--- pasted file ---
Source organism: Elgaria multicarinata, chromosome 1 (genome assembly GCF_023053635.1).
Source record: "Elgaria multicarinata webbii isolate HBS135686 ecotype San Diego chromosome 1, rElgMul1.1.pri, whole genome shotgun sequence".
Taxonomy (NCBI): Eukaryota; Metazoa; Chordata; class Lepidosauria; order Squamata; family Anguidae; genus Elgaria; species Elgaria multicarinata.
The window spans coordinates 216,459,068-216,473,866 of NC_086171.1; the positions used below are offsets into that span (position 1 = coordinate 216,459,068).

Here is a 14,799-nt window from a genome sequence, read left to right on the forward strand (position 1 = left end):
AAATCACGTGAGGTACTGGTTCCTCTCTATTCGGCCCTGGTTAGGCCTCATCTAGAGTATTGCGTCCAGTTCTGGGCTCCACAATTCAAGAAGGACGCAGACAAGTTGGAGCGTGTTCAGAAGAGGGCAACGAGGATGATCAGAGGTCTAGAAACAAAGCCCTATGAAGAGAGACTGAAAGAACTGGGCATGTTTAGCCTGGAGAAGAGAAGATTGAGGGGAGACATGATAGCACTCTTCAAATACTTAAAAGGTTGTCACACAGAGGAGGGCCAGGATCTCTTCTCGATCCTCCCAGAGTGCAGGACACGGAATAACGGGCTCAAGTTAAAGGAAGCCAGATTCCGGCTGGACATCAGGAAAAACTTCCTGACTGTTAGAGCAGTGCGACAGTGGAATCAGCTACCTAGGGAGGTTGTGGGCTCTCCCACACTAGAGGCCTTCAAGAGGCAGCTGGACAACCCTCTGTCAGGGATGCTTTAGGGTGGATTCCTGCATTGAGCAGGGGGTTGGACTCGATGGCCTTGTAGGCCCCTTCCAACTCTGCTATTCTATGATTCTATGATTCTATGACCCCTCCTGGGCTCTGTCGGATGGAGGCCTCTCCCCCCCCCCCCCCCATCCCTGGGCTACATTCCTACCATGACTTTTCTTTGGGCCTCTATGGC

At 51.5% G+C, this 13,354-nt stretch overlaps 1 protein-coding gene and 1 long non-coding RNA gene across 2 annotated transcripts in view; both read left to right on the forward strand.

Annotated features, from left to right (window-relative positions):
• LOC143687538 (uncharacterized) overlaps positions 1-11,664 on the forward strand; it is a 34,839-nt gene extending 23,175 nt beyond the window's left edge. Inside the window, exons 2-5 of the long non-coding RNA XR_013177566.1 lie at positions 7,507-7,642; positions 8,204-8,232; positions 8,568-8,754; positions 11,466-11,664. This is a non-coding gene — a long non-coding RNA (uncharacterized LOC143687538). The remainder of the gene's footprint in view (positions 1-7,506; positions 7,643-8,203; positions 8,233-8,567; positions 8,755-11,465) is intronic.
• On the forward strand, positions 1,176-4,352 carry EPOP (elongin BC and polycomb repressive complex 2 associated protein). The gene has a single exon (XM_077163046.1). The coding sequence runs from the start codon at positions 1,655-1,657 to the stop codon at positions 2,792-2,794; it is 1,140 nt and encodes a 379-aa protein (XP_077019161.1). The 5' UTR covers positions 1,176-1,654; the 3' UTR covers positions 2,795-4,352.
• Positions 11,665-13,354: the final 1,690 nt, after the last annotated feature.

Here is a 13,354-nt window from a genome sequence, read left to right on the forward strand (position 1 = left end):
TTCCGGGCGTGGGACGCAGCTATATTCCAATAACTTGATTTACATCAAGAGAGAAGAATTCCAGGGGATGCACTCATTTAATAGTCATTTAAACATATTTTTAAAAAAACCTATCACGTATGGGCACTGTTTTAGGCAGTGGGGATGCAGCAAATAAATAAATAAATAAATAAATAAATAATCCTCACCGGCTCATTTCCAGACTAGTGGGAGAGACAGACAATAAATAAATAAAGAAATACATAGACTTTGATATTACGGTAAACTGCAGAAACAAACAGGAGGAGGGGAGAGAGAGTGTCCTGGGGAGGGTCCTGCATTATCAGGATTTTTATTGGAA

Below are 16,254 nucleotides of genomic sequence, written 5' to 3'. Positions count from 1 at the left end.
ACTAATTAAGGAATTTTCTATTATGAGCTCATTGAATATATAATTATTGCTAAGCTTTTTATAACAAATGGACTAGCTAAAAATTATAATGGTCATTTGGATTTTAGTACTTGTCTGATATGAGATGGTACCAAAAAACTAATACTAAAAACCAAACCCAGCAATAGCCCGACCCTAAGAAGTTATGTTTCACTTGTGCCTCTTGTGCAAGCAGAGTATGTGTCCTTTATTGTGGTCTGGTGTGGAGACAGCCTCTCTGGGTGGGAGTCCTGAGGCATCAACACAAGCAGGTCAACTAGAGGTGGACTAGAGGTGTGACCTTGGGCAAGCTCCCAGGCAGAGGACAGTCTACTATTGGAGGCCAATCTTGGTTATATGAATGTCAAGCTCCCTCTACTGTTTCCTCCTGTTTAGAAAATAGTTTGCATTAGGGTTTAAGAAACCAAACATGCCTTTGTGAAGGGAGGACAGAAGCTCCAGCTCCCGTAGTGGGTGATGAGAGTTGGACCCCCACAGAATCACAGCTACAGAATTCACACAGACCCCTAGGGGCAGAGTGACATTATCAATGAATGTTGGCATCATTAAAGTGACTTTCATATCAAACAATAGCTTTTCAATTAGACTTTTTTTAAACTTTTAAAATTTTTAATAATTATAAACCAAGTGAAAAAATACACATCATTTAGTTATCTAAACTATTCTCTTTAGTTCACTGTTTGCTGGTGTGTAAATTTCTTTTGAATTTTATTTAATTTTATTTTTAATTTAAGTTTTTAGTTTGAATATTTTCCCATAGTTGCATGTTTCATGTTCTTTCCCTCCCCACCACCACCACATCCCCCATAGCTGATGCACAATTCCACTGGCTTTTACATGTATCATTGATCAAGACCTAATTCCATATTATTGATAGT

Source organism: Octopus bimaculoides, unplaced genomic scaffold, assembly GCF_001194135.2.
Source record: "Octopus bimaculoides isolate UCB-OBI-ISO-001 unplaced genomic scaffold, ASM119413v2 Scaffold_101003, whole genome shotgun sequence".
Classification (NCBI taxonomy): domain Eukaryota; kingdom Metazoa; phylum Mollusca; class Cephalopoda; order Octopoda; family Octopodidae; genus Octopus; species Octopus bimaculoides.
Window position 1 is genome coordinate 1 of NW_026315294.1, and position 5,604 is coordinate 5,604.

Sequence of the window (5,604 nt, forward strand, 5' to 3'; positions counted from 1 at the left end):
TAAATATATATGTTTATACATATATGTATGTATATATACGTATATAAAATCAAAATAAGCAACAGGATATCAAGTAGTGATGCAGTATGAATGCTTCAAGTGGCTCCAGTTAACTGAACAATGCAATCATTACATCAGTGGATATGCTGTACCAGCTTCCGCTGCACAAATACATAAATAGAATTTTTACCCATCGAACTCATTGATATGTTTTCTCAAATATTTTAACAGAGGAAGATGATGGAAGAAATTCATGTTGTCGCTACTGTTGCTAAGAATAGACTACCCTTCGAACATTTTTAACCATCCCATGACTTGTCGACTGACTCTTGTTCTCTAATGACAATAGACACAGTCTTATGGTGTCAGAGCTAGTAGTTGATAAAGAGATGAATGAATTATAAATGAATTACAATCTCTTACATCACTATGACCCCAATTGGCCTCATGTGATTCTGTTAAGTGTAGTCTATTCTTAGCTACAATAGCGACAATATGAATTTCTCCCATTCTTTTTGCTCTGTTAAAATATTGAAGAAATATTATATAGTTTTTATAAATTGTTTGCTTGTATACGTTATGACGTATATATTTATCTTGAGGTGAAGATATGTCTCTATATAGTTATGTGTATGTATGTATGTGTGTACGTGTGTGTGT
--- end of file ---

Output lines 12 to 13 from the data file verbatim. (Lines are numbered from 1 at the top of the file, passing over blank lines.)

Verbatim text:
Here is a 13,354-nt window from a genome sequence, read left to right on the forward strand (position 1 = left end):
TTCCGGGCGTGGGACGCAGCTATATTCCAATAACTTGATTTACATCAAGAGAGAAGAATTCCAGGGGATGCACTCATTTAATAGTCATTTAAACATATTTTTAAAAAAACCTATCACGTATGGGCACTGTTTTAGGCAGTGGGGATGCAGCAAATAAATAAATAAATAAATAAATAAATAATCCTCACCGGCTCATTTCCAGACTAGTGGGAGAGACAGACAATAAATAAATAAAGAAATACATAGACTTTGATATTACGGTAAACTGCAGAAACAAACAGGAGGAGGGGAGAGAGAGTGTCCTGGGGAGGGTCCTGCATTATCAGGATTTTTATTGGAA